Pascal Mayer receives the prestigious breakthrough prize for his massive parallel sequencing technology codecovery.
Pascal Mayer, now head of the Alphanosos company he created in 2014 on the Riom site of the Biopôle Clermont-Limagne, has just received the Breakthrough Prize in the life sciences category, for its co-discovery of a technology developed nearly 25 years ago that revolutionized DNA analysis.
It is thanks to this technology, the next generation sequencing (NGS) that DNA analyses can now be carried out at high speed and at a significantly reduced cost. One of the keys to his technique is creating clusters of DNA, by cutting up the genome into small pieces, then creating thousands of copies of them and grouping them into islands of sorts.
Assembled together, they can be read simultaneously and more easily by fluorescence.
For example, the sequencing of the first complete human genome was completed in 2003, after ten years and an investment of over $1 billion. Thanks to NGS, also called massive parallel sequencing, the process can now be done overnight at a cost of $1,000.
Massive parallel sequencing is now used on a large scale and around the world to diagnose and treat certain cancers and rare diseases, in forensic investigations, or in sequencing COVID and its variants.
After studying at the University of Strasbourg and completing postdoctoral fellowships in Canada and in France, Mayer tested his idea for the first time in Geneva, in the research center of a pharmaceutical company where he then worked.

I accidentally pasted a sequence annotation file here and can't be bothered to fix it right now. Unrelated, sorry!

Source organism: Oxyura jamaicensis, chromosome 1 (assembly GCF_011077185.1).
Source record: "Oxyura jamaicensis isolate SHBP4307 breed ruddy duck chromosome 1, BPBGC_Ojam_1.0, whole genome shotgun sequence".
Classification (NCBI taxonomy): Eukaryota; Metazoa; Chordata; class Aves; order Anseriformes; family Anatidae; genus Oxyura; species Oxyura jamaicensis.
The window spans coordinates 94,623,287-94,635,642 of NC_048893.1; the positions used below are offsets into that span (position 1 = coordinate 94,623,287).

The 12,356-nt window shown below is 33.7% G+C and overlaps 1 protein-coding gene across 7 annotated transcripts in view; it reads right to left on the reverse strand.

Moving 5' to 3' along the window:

The technology was later acquired by a start-up founded by Balasubramanian and Klenerman, two British scientists working on the same problem. Their company was eventually bought by the US genetic research company Illumina, the global leader in genetic sequencing, which has 17,000 sequencing machines around the globe.
The American prize, launched by Silicon Valley entrepreneurs to recognize the latest scientific advances, carries an award of a hefty $3 million,
The American prize, which rewards breakthroughs in basic research, is endowed with $3 million shared between the three co-creators.
Pascal Mayer intends to reinvest part of it to support the development of projects carried out by his company Alphanosos. After the «Next Generation Sequencing» (NGS), it develops, thanks to its rapid discovery platform guided by its owner AI, «Next Generation Therapeutics» against pathogens, in particular those involved in eczema, acne, psoriasis and gonorrhea, and the COVID virus, with promising results in mice.